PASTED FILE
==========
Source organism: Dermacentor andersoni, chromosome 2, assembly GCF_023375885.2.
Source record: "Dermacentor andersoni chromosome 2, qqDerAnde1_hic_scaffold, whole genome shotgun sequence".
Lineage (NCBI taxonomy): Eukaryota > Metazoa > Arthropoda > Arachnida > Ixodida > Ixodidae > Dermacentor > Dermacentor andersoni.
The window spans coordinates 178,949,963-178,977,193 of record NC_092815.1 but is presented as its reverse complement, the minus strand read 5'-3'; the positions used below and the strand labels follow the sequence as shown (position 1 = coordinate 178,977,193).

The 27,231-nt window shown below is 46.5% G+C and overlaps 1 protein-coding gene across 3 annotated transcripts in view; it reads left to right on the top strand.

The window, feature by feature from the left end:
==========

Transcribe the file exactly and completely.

Source organism: Dermacentor andersoni, chromosome 2, assembly GCF_023375885.2.
Source record: "Dermacentor andersoni chromosome 2, qqDerAnde1_hic_scaffold, whole genome shotgun sequence".
Lineage (NCBI taxonomy): Eukaryota > Metazoa > Arthropoda > Arachnida > Ixodida > Ixodidae > Dermacentor > Dermacentor andersoni.
The window spans coordinates 178,949,963-178,977,193 of record NC_092815.1 but is presented as its reverse complement, the minus strand read 5'-3'; the positions used below and the strand labels follow the sequence as shown (position 1 = coordinate 178,977,193).

The 27,231-nt window shown below is 46.5% G+C and overlaps 1 protein-coding gene across 3 annotated transcripts in view; it reads left to right on the top strand.

The window, feature by feature from the left end: